Changing Bargaining Styles Can Mean Success for All
My son-in-law's grandfather was a pilot in World War II. His P-51 Mustang, named "Fiddle De Dee," once saved him during a dogfight with a speedier German Messerschmitt.
The grandfather relied on some evasive maneuvers to survive, including pushing his plane beyond its normal limits. The Mustang's maximum speed was 437 miles per hour. The plane would break up if it went beyond 500.
As the story goes, the American pilot had so much faith in his plane that he climbed as high as possible to dodge some bullets, then plunged into a steep power dive while pulling a hard left turn. This maneuver pushed the P-51 to over 600 miles per hour. It held together. After his grandfather ended his story, my son-in-law asked him if he had gunned down the German plane. His grandfather replied, "Nope, we both won that day."
At the end of a truly successful bargaining day, folks on both sides of the table should be able to feel like they have won. Employees may not get everything they want from employers, who may not get everything they want. But if you can find a way to overcome obstacles and barriers to reach an agreement, then you both can claim the victory of a signed contract. Like the two fighter pilots, no one will have gone down in flames.
At my local in Brownstown, Illinois, we usually use the traditional, "collective" style of bargaining because it works for us. In my neck of the woods, the bargaining environment has been cordial, respectful and even friendly. This may not be the case in your area.
Illinois Education Association UniServ Director, Marcus Albrecht, says many locals across the country may encounter five kinds of "pressures" during negotiations that may cause Association members to consider using a "collaborative" style of bargaining. Listed below are some of the pressure forces identified by Albrecht:
Hostile bargaining environment: Association leaders should explore a different style of bargaining under unfriendly circumstances.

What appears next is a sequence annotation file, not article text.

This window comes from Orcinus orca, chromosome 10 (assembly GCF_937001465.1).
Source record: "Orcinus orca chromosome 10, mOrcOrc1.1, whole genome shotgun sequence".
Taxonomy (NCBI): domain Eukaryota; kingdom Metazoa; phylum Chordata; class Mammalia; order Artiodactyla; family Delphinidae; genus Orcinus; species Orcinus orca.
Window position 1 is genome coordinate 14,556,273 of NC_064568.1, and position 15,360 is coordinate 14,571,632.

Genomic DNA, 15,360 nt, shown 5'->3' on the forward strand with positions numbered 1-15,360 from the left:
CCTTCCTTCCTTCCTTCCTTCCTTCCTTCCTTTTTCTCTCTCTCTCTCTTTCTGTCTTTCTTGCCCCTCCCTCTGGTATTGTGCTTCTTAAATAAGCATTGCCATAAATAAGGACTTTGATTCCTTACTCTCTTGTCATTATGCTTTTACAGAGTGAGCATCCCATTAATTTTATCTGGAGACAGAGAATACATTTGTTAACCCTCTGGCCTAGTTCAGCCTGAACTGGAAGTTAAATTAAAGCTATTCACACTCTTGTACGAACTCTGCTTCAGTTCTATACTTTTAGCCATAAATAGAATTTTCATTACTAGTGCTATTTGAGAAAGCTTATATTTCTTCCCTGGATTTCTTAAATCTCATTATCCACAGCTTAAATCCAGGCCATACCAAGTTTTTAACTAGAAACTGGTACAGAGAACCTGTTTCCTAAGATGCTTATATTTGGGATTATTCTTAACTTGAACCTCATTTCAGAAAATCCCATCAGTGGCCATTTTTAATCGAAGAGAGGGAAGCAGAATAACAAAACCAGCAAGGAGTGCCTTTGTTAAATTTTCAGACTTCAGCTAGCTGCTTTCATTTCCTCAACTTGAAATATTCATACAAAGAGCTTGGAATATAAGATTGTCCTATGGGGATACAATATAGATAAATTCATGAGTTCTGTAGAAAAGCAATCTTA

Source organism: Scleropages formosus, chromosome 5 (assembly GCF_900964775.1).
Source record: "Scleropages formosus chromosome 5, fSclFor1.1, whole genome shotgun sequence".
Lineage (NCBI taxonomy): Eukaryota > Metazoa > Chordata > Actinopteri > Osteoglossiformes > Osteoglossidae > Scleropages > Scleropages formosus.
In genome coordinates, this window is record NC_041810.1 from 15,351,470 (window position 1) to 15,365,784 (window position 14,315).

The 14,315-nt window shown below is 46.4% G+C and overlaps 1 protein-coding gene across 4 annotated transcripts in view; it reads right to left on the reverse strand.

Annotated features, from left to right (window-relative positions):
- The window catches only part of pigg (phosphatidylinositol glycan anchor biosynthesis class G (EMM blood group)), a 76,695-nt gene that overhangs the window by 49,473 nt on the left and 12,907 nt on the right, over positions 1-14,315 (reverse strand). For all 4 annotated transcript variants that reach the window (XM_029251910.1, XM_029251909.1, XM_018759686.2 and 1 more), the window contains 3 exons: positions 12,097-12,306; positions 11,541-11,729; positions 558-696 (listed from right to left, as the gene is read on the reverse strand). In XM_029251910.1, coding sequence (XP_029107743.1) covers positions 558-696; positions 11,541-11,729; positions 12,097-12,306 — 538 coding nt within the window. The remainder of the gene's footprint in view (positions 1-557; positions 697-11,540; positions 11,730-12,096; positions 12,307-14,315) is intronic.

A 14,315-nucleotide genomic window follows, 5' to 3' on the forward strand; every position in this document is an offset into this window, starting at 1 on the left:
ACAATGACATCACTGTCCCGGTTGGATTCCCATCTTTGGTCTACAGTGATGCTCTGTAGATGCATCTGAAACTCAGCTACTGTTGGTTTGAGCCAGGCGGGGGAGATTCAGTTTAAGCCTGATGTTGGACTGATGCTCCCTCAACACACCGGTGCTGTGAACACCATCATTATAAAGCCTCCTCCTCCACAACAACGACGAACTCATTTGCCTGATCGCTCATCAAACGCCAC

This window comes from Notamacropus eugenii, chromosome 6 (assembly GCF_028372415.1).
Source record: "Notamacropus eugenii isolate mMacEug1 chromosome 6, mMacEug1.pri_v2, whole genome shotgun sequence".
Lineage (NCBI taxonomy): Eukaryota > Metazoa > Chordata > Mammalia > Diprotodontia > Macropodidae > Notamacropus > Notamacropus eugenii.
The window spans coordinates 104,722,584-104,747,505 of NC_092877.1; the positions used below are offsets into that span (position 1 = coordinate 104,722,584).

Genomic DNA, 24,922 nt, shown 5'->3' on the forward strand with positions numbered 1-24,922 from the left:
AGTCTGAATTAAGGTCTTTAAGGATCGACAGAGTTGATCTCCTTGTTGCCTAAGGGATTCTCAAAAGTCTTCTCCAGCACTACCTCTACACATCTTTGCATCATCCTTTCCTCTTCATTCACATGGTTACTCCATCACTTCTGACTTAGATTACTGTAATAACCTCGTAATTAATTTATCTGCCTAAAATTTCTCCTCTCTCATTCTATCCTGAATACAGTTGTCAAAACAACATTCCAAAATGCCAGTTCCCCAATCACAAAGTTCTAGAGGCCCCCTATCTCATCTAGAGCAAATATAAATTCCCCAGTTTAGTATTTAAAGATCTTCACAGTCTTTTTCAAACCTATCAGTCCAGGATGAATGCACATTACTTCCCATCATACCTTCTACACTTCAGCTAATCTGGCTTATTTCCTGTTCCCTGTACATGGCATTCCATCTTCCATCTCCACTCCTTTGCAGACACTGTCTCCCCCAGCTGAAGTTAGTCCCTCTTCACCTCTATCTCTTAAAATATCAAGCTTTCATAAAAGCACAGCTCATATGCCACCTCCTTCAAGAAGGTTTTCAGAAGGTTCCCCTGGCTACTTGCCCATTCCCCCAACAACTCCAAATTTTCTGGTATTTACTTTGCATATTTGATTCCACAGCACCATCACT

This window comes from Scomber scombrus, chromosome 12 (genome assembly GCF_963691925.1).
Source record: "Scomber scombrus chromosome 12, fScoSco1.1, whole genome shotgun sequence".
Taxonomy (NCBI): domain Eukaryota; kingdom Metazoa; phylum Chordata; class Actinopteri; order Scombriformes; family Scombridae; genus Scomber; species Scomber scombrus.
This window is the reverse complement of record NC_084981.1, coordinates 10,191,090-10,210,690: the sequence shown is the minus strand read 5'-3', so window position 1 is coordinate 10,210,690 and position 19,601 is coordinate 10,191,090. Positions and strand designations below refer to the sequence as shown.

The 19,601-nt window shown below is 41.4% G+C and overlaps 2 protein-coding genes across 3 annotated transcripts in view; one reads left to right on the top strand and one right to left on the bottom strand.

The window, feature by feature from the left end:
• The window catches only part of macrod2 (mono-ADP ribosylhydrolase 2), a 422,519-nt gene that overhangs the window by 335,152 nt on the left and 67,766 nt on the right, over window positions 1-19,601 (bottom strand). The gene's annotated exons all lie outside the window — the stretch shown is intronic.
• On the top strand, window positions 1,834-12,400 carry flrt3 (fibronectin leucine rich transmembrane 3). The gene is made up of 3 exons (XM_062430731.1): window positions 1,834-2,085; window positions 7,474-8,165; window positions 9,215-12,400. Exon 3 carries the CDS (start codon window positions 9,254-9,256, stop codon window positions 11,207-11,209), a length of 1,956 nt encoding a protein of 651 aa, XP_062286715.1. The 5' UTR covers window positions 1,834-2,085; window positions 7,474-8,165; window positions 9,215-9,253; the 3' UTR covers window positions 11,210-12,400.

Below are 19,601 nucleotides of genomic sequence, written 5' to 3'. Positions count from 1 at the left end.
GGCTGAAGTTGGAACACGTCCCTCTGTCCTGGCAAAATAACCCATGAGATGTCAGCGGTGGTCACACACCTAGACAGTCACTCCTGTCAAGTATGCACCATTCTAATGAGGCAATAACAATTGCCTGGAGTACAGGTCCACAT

New school district or local Association personnel: New personnel always mean new ideas and changes at the table.
New group attitude from new members: Younger employees may be more focused on professional issues and in building professional relationships with administrators while older employees may want to concentrate more on issues such as benefits and contract language.
New concepts in labor-management relations: New ideas about how to relate to management may alter bargaining strategies.
Education reforms: State and federal education laws are changing constantly. School structure and programs are also in flux. These changes may prompt the local Association to consider a different approach to bargaining.
To help respond to new pressure forces, consider using the collaborative bargaining method. For it to work at its best, there must be a mutual agreement between both parties to accept this bargaining method before negotiations begin. There are three basic sub-categories to collaborative bargaining:
1) Expedited Bargaining: seeking an agreement in a relative short period of time by restricting the time and number of issues on the table.
2) Progressive Bargaining: designed to permit full discussion of every issue that both sides want to discuss. Its major aspects are:
Early start on negotiations
Separation of economic and non-economic issues
Referrals of issues to subcommittees
Early mediation and/or fact-finding
3) Interest-Based Bargaining (also called "Win-Win"): both sides promise to reach a settlement within 30 days. This process views school board, administrators, and education employees as members of a family with a common cause: caring for the welfare of the children (students).
When a collaborative bargaining process works it has the potential to produce a number of benefits for your Association:
Improve public confidence in the education system
Improve relationships between local Associations and employers
Encourage creative solutions
Development of long-term vision and goals
When Collaborative Bargaining does not work, problems can occur:
Failure to effectively deal with member interest
Conflict with some members' perceptions of advocacy
Worsening of labor-management relationships
Two Key Points
It has been said the definition of true wisdom is changing that which you cannot accept, accepting that which you cannot change, and knowing the difference between the two. During negotiations, one key to success is having the wisdom to identify the best style of bargaining to counter pressure forces in your environment.
The other key is knowing when to engage your opponent and when to climb high above the clouds and escape in order to return to fight another day. That's when you both win.
(Dave Arnold, a member of the Illinois Education Association, is head custodian at Brownstown Elementary School in Southern Illinois. He can be contacted at firstname.lastname@example.org.)
The views expressed in this column are those of the author and do not necessarily reflect the views of the NEA or its affiliates.
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